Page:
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Chapter 1:

Introduction to
Computers and
Programming
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1.1
Why Program?
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Why Program?
Computer programmable machine designed
to follow instructions
Program instructions in computer memory to
make it do something
Programmer person who writes instructions
(programs) to make computer perform a task
SO, without programmers, no programs;
without programs, a computer cannot do
anything

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1.2
Computer Systems: Hardware
and Software
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Main Hardware Component
Categories:
1. Central Processing Unit (CPU)
2. Main Memory
3. Secondary Memory / Storage
4. Input Devices
5. Output Devices

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Main Hardware Component
Categories
Figure 1-2
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Central Processing Unit (CPU)
Comprised of:
Control Unit
Retrieves and decodes program instructions
Coordinates activities of all other parts of computer
Arithmetic & Logic Unit
Hardware optimized for high-speed numeric
calculation
Hardware designed for true/false, yes/no decisions

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CPU Organization
Figure 1-3
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Main Memory
It is volatile. Main memory is erased when
program terminates or computer is turned off
Also called Random Access Memory (RAM)
Organized as follows:
bit: smallest piece of memory. Has values 0 (off,
false) or 1 (on, true)
byte: 8 consecutive bits. Bytes have addresses.

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Main Memory
Addresses Each byte in memory is
identified by a unique number known as
an address.

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Main Memory





In Figure 1-4, the number 149 is stored in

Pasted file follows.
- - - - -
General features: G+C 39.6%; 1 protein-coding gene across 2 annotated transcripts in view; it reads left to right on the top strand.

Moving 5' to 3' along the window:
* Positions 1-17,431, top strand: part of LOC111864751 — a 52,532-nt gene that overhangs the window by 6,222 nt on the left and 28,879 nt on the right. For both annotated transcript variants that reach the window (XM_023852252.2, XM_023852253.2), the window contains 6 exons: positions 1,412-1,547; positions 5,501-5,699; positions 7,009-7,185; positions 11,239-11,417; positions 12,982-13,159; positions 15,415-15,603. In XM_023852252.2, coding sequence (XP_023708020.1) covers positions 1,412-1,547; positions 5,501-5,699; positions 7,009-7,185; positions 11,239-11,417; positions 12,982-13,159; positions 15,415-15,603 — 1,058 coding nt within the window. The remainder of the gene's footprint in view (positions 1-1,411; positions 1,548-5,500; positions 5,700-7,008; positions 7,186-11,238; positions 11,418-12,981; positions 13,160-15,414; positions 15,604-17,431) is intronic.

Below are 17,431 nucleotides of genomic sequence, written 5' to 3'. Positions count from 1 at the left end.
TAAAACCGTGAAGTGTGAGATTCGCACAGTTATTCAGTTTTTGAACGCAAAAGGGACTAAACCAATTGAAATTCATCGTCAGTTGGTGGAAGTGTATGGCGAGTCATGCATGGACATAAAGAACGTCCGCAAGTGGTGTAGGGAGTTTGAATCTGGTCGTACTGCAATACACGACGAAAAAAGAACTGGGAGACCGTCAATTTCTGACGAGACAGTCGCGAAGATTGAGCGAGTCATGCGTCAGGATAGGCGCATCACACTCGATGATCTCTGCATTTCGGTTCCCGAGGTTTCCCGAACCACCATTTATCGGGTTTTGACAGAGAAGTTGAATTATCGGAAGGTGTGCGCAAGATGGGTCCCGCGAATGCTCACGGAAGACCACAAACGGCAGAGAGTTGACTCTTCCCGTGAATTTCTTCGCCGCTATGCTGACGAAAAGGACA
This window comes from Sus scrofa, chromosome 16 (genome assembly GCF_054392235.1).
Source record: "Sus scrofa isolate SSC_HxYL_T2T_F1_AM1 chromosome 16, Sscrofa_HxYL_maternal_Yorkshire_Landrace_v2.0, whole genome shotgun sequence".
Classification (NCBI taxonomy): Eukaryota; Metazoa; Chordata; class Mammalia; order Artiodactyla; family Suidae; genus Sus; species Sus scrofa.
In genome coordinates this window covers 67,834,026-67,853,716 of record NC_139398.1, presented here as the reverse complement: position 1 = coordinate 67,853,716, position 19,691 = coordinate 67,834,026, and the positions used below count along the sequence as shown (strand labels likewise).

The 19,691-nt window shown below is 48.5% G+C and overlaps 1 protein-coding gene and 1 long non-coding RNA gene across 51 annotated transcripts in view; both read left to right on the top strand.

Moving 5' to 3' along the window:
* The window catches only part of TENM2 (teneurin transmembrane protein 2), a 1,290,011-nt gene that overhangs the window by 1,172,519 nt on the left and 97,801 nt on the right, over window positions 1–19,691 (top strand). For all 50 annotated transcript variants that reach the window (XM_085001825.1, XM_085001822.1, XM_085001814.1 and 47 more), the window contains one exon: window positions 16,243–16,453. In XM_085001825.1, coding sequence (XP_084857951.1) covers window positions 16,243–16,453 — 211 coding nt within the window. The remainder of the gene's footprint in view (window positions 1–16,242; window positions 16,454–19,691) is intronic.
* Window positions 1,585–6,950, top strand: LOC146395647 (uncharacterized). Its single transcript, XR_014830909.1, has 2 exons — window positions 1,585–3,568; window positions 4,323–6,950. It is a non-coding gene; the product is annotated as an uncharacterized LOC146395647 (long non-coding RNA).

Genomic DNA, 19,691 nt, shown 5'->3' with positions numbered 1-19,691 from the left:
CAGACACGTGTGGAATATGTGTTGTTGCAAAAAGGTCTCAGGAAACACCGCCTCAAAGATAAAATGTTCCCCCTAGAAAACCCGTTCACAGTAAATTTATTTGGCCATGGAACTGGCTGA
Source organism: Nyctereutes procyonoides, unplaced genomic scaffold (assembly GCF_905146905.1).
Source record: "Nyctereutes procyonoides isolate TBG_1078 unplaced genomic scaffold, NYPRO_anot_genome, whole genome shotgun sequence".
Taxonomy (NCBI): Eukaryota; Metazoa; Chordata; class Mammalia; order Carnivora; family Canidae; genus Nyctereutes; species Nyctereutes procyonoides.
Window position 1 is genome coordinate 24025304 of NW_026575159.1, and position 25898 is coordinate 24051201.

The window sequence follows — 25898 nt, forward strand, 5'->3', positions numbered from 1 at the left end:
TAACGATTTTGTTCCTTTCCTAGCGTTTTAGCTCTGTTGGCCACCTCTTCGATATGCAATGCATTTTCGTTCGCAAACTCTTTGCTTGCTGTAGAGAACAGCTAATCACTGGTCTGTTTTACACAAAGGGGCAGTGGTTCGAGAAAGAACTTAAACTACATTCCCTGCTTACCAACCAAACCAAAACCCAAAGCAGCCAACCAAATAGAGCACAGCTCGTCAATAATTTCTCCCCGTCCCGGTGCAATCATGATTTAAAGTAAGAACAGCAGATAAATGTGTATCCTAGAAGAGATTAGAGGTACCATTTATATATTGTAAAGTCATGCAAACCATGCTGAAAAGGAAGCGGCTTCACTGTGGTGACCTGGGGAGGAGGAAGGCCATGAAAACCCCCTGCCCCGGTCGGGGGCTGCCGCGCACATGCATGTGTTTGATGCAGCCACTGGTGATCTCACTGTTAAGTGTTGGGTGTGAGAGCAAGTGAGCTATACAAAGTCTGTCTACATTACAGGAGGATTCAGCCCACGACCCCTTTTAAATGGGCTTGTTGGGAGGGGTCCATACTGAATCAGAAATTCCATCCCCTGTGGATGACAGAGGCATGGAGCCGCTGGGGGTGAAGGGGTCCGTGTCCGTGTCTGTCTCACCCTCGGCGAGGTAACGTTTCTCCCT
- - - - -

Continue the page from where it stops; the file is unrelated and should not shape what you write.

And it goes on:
the byte with the address 16, and the
number 72 is stored at address 23.

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Secondary Storage
Non-volatile: data retained when program
is not running or computer is turned off
Comes in a variety of media:
magnetic: floppy disk, hard drive
optical: CD-ROM, DVD
Flash drives, connected to the USB port

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Input Devices
Devices that send information to the
computer from outside
Many devices can provide input:
Keyboard, mouse, scanner, digital camera,
microphone
Disk drives, CD drives, and DVD drives

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Software-Programs That Run on a
Computer
Categories of software:
System software: programs that manage the
computer hardware and the programs that run
on them. Examples: operating systems, utility
programs, software development tools
Application software: programs that provide
services to the user. Examples : word
processing, games, programs to solve
specific problems

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1.3
Programs and Programming
Languages
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Programs and Programming
Languages
A program is a set of instructions that the
computer follows to perform a task

We start with an algorithm, which is a set
of well-defined steps.

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Example Algorithm for Calculating
Gross Pay
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Machine Language
Although the previous algorithm defines
the steps for calculating the gross pay, it is
not ready to be executed on the computer.
The computer only executes machine
language instructions
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Machine Language
Machine language instructions are binary
numbers, such as

1011010000000101

Rather than writing programs in machine
language, programmers use programming
languages.

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Programs and Programming
Languages
Types of languages:

Low-level: used for
communication with computer
hardware directly. Often written
in binary machine code (0s/1s)
directly.

High-level: closer to human
language
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Some Well-Known Programming
Languages (Table 1-1 on Page 10)
BASIC
FORTRAN
COBOL
C
C++
C#
Java
JavaScript
Python
Ruby
Visual Basic
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From a High-Level Program to an
Executable File
a) Create file containing the program with a text
editor.
b) Run preprocessor to convert source file
directives to source code program statements.